What to Know
A group of teachers at PS 25 on Staten Island say the students and staff's health is at risk because of mold and rodents filling the school
The DOE says they are monitoring the conditions with the landlord in charge of maintaining the building and added that 'there is no mold'
Newly-elected Congressman Max Rose disputes the DOE comments, saying he could see and smell the mold inside the school
A group of teachers are calling attention to what they say are disgusting conditions at a school for children with special needs on Staten Island.
The teachers at PS 25 claim students and staff routinely get sick and they say it’s because the classrooms are filled with mold, insects and rodents.
“For three years, I have worked in a classroom filled with mold, insects and rodents,” 6th grade teacher Sarah Spurge said at a public meeting. “The A/C and heat units in my classroom are filled with mold so we don’t use them. We are cold in the winter and hot in the summer.”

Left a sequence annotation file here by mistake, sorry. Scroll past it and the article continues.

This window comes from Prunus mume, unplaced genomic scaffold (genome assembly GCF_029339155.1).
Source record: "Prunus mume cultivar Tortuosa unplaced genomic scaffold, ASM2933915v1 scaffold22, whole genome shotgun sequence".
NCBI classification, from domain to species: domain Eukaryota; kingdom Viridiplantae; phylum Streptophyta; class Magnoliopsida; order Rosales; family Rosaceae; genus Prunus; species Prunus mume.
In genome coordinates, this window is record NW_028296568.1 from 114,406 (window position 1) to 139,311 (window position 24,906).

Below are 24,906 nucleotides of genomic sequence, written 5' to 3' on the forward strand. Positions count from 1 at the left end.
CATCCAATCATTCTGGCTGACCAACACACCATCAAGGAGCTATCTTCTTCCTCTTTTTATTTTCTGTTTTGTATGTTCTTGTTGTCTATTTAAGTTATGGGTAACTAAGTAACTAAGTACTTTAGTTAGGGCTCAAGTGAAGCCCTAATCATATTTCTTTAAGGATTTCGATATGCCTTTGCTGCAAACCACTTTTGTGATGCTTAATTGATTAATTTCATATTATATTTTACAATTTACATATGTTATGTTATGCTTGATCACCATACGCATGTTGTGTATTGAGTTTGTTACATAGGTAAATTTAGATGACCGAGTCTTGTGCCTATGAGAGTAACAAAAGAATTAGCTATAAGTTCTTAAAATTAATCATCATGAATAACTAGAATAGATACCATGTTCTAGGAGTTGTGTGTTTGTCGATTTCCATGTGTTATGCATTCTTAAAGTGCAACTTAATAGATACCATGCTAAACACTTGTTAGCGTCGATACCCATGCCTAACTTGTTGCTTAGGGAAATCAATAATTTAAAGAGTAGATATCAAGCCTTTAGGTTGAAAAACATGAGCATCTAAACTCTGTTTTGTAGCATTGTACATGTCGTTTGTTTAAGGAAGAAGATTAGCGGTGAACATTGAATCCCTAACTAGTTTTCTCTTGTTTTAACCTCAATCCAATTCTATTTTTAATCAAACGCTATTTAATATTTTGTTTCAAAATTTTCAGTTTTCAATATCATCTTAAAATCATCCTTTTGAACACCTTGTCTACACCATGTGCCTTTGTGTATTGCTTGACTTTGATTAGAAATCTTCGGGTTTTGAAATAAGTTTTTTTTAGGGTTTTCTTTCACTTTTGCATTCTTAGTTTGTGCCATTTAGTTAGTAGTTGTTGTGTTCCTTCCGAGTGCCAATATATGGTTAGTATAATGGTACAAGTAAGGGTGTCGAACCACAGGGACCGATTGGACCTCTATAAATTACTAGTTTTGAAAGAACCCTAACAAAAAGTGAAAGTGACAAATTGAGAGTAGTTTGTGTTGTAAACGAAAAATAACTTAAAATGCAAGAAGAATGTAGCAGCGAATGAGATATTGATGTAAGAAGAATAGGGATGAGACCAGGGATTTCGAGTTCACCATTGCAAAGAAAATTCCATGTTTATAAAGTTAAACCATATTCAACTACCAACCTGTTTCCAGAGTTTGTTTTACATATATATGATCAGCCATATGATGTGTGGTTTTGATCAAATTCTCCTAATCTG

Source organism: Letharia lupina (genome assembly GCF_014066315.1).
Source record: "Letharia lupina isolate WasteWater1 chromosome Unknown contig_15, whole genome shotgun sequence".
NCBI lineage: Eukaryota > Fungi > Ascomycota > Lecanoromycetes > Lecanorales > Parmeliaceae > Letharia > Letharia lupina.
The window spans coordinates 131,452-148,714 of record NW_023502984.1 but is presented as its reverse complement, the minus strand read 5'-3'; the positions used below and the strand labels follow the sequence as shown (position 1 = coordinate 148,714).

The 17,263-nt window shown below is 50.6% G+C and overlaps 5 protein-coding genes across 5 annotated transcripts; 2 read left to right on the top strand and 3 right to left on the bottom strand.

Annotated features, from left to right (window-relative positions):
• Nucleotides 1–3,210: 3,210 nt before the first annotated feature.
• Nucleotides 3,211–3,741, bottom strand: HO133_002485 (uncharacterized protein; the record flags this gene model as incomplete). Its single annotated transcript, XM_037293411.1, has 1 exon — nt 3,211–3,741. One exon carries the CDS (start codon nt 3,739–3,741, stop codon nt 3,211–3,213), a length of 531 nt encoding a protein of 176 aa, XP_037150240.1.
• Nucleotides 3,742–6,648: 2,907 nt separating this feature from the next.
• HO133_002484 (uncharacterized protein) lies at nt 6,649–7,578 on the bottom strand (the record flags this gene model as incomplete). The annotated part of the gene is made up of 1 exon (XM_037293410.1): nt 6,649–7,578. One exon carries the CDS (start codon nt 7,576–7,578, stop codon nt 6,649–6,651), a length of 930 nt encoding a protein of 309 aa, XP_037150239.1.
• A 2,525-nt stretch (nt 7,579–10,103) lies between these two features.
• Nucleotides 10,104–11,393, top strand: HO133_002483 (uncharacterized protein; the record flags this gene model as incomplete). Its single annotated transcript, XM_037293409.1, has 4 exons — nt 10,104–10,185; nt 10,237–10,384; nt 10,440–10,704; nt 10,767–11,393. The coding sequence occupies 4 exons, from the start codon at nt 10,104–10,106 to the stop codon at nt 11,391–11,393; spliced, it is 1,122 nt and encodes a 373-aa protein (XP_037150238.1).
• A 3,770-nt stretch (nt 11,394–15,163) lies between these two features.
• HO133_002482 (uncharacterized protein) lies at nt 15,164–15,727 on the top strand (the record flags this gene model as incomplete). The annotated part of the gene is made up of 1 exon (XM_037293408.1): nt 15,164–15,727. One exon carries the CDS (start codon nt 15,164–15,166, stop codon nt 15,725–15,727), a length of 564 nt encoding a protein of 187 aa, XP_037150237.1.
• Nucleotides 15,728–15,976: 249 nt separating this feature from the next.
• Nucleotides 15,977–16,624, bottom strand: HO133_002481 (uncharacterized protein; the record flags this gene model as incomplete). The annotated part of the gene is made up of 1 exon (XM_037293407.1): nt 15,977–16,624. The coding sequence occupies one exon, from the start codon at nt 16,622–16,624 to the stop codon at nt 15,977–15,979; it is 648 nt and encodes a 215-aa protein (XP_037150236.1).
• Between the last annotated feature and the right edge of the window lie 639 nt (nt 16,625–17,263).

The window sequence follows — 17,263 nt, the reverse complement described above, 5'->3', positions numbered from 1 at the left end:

Spurge and other teachers say the conditions are not fit for the more than 100 students who attend the school. Pictures taken in early September appear to show mold growing on table tops and chalkboards.
The Department of Education tells News 4 that they are monitoring the conditions with the landlord in charge of maintaining the building.
“We completed remediation in September and there is no mold in this building,” DOE spokesperson Miranda Barbot said.
Newly-elected Congressman Max Rose disputes the DOE's comments, saying he could see and smell the mold inside the school.
“I was just absolutely sick to my stomach,” he said. “There was mold everywhere.”
A new location is a possible solution, but that could take time.
“This is a population of children that needs us the most,” Spurge said.